Antidepressants target transporter proteins in the human brain that regulate the levels of neurotransmitters such as serotonin and dopamine. The drugs block the transporters from removing neurotransmitters from nerve-cell synapses, thus having a psychoactive effect. But because these human proteins have been difficult to crystallize, information about the exact way they bind to the drugs has been limited.
New findings reported on Oct. 13 suggest that four types of antidepressants bind with transporter proteins in a similar way (Nature 2013, DOI: 10.1038/nature12648).
Although the discovery of a common binding scheme for antidepressants drew excitement from some quarters, skepticism
In the study, Eric Gouaux and coworkers at the Vollum Institute at Oregon Health & Science University solved 12 high-resolution crystal structures of a bacterial mimic of biogenic amine transporters complexed with four types of antidepressants. They used the modified bacterial transporter because multiple attempts to crystallize human transporters have been unsuccessful.
To create the model, they genetically engineered a bacterial transporter called LeuT by adding amino acids from the human serotonin transporter binding site. They believe the modified transporter, called LeuBAT, binds antidepressants in the same way that human biogenic amine transporters do.
Gouaux and colleagues’ study shows that antidepressants bind LeuBAT in the transporter’s main binding pocket—not, as earlier studies had indicated, at an “extracellular vestibule” site 15 Å away from the main binding site. The drugs have a saddlelike shape that straddles one of the transmembrane helices and wedges between two other pairs of transmembrane helices, locking the transporter in an inactive open conformation, Gouaux says.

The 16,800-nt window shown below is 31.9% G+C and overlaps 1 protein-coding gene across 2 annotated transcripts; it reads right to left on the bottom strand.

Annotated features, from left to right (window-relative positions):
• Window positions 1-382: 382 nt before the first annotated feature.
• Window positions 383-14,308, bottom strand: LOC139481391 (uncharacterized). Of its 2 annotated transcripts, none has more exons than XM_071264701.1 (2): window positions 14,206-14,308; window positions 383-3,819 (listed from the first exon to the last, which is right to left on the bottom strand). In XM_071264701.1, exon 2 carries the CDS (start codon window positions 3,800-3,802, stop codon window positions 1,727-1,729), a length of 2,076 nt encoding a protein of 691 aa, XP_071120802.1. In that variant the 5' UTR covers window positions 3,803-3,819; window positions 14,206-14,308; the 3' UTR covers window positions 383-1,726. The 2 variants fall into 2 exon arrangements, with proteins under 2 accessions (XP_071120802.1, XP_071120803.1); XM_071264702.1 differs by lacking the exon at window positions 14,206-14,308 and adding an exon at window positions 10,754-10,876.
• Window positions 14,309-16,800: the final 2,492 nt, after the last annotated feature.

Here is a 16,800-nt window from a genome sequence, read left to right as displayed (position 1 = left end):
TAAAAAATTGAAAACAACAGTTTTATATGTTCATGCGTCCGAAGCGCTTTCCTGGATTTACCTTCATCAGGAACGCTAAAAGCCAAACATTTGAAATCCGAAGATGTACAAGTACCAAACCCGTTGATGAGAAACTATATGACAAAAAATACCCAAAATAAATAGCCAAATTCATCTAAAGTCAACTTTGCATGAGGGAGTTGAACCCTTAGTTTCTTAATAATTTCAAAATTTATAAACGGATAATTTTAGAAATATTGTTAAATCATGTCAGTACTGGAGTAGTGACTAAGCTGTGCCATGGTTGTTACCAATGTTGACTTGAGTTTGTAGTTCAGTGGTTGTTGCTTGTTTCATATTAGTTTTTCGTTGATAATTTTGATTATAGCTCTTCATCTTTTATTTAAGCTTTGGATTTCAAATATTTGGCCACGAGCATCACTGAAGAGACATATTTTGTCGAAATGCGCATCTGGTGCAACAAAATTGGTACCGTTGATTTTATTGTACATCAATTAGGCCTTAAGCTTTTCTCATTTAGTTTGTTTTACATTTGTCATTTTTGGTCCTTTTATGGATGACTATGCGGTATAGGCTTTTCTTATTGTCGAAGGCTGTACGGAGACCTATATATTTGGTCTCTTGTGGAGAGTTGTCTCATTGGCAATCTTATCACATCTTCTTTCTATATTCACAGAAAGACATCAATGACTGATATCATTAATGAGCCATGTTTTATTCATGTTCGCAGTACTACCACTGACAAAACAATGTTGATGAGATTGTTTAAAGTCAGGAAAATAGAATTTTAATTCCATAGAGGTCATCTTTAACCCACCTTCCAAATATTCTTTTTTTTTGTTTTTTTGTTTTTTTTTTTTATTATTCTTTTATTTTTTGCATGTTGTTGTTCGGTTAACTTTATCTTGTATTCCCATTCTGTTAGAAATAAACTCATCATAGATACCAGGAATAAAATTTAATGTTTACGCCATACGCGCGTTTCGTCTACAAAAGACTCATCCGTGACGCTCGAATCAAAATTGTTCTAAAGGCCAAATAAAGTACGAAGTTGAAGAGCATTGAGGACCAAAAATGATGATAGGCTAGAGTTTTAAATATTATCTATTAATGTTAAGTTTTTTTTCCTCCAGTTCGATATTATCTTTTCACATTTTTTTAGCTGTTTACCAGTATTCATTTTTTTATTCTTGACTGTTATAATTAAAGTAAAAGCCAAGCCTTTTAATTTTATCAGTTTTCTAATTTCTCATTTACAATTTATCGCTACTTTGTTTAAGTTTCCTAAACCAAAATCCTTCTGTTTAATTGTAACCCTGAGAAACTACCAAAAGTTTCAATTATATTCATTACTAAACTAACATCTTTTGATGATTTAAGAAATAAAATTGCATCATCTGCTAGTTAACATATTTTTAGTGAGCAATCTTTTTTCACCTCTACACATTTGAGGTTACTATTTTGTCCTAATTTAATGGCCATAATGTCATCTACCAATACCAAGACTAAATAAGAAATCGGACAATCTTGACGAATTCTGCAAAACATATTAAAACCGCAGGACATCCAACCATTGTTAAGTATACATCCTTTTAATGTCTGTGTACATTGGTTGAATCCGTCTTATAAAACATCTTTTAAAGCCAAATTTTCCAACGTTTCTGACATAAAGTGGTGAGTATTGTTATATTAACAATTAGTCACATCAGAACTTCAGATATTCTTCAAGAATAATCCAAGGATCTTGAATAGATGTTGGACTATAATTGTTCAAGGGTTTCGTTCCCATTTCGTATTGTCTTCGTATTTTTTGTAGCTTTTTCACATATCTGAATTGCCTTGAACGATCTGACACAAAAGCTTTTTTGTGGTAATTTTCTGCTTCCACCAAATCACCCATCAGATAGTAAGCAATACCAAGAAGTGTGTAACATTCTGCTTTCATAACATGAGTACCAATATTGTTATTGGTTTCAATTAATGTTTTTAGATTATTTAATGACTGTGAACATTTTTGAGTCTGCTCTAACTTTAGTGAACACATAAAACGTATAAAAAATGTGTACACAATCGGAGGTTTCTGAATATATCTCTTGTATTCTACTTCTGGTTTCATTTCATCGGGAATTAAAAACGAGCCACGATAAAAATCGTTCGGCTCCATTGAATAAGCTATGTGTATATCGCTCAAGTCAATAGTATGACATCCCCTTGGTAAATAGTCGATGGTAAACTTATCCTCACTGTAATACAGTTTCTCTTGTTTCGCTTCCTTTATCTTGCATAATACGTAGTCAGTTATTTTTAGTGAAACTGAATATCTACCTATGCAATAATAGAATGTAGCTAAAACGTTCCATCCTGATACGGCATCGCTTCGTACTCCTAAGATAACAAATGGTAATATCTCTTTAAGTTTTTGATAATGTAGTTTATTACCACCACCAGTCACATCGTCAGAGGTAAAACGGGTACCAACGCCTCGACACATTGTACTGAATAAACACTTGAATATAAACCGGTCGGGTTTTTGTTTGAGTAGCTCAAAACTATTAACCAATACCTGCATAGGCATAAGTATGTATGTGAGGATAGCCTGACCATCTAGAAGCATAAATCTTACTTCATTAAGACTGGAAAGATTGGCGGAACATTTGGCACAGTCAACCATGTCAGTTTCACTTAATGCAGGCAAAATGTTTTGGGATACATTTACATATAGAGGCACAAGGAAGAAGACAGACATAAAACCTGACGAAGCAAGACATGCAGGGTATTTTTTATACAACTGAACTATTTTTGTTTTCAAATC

“The results will no doubt have those who have pursued the structural basis of serotonin transporter pharmacology buzzing—that is, excited by the effort, but also wondering how well the structures relate to the real thing,” says Randy D. Blakely, a professor of pharmacology and psychiatry at Vanderbilt University School of Medicine.
Gouaux acknowledges that there could be doubts about whether the mutated bacterial transporter is an accurate model for eukaryotic, including human, transporters. However, a structure of an antidepressant bound to an insect transporter that his group published last month shows similar binding to LeuBAT, boosting confidence in the modified bacterial transporter finding (Nature 2013, DOI:10.1038/nature12533). The two studies “provide a mutually reinforcing view of how these inhibitors act,” Gouaux says.
“These two papers represent seminal work in the area of neurotransmitter transporters and mechanism of action of antidepressants,” says Kristian Strømgaard, a professor of chemical biology in the department of drug design and pharmacology at the University of Copenhagen. Nevertheless, he notes that a “primary caveat is that LeuBAT is not functional. Thus, the work provides seminal information on binding of antidepressants and fits well with previous modeling and pharmacological studies but provides less information on function.”
Blakely agrees that LeuBAT doesn’t actually work as a neurotransmitter transporter, and he points out that its selectivity for antidepressants seems to be a hybrid of several neurotransmitter transporters’ selectivities. This raises questions about whether its binding mechanism is a valid representation of the way antidepressants bind mammalian transporters, he says.
But Gouaux and coworkers believe theirs is an improvement over existing models. “This work will go a long way to pushing the field toward more reliable and more realistic models,” Gouaux says.